Sunday, February 05, 2006

Hungarian fiction beyond Marai

Tim Wilkinson, the English translator of Imre Kertész, writes on translation and the state of translated Hungarian fiction. Wilkinson notes that only about two Hungarian novels per year are translated in the United States and Britain:

"While the fêting of Sandor Márai is all very well, it would be gratifying to see acknowledgement for more original writers of the recent past, such as Géza Ottlik or Miklós Mészöly."

It would be gratifying, but Hungarian literature and its proponents have done a pretty poor job, so far, of convincing the English-speaking world that Hungarian literature is worth giving a damn about. Apart from the success of Sandor Marai, publishers have recently tried to sell us on the genius of Peter Nadas' Book of Memories and Peter Esterhazy's Celestial Harmonies, two incredibly bloated, mediocre works. Imre Kertész, whom Wilkinson translates, is a fine author, but he writes mostly about the Holocaust, a topic to which entire bookstore shelves are already devoted.

The world can not be expected to care about the literature of an insignificant country of only 10 million people. If Hungarian literature wants to be acknowledged, it has to win readers over through sheer quality. Quality like Marai.

10 Comments:

Anonymous Imola said...

Thanks! :)
So I repeat at the right place:

Here's a link to a page on Hungarian literature (other than Márai), published in "more accessible" languages:
www.hlo.hu

3/02/2006 4:53 AM  
Blogger Erik said...

thanks for the comment and for reading the blog ^_^

3/02/2006 7:02 AM  
Anonymous Anonymous said...

Marai es para mi el mejor escritor de losmúltimos tiempos. Y el hecho de que solo hasta ahoran se le redescubra es un síntoma de la pequeñez de los "poderes" intelectuales tanto de su patria como de Estados Unidos.

4/14/2006 2:48 PM  
Anonymous Watanabe said...

Hello.
Here's a link to the website of a Spanish publisher which has translated Márai's work "Füves könyv" into the Galician language. I think this is the first time this book is translated to any language.

http://rinoceronte.es/herbario.html

Thanks for your interesting blog.

4/27/2006 12:13 AM  
Anonymous Anonymous said...

Tetszetős weboldal, kár hogy magyar nyelven nem olvasható.

-----

I like this site, but I am sad too because there is not any option to change language to hungarian.

7/19/2006 11:37 PM  
Blogger Ms. NOLA said...

Alfred A. Knopf is publishing Marai's "The Rebels" in March 2007.

http://www.randomhouse.com/catalog/display.pperl?isbn=9780375407574

8/02/2006 2:06 PM  
Blogger Cyril said...

Whatever you think about Hungarian literature, mate, your tone in this article is absolutely appaling. You dismiss pretty much the whole literature of a certain culture but you also prove that you don't know much about it either.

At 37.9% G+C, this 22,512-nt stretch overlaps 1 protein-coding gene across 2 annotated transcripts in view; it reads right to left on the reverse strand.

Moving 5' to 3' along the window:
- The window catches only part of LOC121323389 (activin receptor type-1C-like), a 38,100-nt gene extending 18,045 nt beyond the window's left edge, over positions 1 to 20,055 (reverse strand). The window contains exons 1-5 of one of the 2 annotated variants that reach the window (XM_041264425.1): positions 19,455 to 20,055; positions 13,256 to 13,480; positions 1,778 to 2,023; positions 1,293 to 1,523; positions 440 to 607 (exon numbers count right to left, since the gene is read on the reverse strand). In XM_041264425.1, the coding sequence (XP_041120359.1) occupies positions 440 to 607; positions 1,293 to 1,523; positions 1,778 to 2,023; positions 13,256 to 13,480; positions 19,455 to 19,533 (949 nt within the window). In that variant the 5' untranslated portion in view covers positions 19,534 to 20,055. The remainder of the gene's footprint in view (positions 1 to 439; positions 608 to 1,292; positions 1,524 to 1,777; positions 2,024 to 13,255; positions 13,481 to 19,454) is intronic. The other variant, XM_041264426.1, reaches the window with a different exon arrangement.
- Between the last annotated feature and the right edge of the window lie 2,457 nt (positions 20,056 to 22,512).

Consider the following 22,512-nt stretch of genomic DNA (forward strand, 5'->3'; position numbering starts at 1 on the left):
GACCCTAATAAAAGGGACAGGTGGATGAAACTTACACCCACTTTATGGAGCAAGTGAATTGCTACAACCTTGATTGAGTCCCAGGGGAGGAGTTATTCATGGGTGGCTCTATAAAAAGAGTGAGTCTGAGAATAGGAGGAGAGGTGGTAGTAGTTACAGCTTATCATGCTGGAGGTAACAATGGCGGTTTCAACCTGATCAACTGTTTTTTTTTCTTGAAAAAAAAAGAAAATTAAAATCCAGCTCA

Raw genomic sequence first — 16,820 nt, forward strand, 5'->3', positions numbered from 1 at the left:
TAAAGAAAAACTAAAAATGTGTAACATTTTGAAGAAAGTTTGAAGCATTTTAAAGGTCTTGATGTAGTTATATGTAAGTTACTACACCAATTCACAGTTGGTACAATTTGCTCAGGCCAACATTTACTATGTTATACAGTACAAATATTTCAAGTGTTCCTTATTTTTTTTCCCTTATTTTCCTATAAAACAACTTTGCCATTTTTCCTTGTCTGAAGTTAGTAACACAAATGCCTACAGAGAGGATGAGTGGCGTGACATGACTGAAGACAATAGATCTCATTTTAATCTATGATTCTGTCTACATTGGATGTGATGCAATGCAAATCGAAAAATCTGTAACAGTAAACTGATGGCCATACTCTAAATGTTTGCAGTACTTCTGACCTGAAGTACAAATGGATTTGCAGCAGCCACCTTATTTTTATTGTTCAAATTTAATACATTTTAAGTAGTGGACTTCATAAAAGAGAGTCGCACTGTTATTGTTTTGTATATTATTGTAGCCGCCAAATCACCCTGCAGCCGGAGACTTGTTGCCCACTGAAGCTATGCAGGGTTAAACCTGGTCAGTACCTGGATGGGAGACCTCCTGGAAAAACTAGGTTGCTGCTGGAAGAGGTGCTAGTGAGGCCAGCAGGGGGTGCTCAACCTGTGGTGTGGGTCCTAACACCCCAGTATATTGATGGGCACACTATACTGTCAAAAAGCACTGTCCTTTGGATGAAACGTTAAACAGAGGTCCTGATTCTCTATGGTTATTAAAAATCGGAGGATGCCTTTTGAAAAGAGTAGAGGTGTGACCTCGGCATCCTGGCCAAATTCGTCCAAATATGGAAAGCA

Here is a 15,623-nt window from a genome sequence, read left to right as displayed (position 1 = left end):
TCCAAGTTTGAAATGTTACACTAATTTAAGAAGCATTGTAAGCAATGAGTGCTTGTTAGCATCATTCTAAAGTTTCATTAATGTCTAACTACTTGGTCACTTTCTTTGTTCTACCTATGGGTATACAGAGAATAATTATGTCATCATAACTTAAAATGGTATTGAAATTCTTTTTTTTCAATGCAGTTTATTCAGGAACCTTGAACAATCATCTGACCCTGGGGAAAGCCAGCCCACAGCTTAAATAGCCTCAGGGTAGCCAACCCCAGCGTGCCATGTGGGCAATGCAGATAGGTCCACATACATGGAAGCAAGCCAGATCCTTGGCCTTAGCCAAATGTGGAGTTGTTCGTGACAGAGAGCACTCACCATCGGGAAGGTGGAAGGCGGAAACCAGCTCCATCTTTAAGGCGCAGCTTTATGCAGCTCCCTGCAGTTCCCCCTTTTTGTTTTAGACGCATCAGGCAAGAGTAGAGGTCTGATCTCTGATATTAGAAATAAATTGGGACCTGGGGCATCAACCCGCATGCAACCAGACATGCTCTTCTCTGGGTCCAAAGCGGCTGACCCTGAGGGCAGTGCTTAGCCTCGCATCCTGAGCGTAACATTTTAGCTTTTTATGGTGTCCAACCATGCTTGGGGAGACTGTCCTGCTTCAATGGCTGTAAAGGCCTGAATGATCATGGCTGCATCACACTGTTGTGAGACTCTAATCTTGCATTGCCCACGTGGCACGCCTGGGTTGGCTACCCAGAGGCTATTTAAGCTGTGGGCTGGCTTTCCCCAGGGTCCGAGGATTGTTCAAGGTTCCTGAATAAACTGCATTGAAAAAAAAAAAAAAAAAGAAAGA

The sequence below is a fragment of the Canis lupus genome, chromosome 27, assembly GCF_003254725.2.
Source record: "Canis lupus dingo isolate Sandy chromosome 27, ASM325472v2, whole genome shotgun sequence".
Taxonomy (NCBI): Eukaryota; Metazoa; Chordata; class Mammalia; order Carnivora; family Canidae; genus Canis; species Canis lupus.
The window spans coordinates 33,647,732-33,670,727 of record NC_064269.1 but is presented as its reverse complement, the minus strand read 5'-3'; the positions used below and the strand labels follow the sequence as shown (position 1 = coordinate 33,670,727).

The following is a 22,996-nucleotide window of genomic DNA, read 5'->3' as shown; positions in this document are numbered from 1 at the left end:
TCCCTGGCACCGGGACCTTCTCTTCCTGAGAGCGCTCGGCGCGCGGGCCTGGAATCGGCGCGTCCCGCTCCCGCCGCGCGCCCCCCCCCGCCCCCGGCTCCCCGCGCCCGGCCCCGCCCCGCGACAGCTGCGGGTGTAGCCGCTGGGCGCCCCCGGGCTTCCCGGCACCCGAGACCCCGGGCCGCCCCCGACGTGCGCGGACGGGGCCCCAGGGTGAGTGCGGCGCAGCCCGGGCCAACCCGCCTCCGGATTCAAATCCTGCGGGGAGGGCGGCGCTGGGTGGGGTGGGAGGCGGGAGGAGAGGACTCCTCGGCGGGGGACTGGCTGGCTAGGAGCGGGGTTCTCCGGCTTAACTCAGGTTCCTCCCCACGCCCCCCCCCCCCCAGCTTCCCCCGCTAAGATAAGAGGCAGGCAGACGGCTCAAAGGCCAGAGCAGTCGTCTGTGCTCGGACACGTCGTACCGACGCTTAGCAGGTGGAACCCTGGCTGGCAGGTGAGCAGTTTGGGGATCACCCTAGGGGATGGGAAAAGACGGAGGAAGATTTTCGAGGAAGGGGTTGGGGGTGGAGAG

Your comment about the insignificant country and its 10 million inhabitants does sound a bit obtuse. Hungarian literature, or literature in Hungarian, isn't limited to present-day Hungary. Hungarian speakers can be found in great numbers in Romania and Slovakia, to a lesser extent Ukraine as well. Before WW1 Hungarian culture extended far beyond its actual borders.

Your tone is condescending, superior, and I imagine could be quite insulting to a Hungarian. And it makes you sound pretty uneducated. Sort it out.

6/12/2007 6:06 AM  
Blogger Erik said...

Hey Cyril,

I *am* Hungarian, which perhaps gives me a bit of leeway in criticizing proponents of Hungarian literature who expect the world to care just because.

I don't dismiss the whole of Hungarian literature, as you say-- I responded to Wilkinson's "the world should care about Hungarian literature" article with, well, show us why! Cause publishers and translators have done a terrible job so far, apart from Marai.

6/12/2007 6:23 AM  
Blogger Nagy Levente said...

Insignificant country? there´s no such thing, I guess.

A gonosz embernel egy rosszabb dolog letezik M.S. szerint, a buta ember.

When i read M.S. im happy that he ´is not that famous´. Im jealous when somebody else is reading his works. I hate his works revival. Tend to become a star.

/Imre Kertesz is one of the most beloved author for me (one out of the insignificant dozens), whose bad experience appears in his works. I can understand it. I love him./


NL

1/19/2008 10:29 AM  
Blogger Zsolt Sesztak said...

English Hungarian translation

3/20/2011 2:37 AM  

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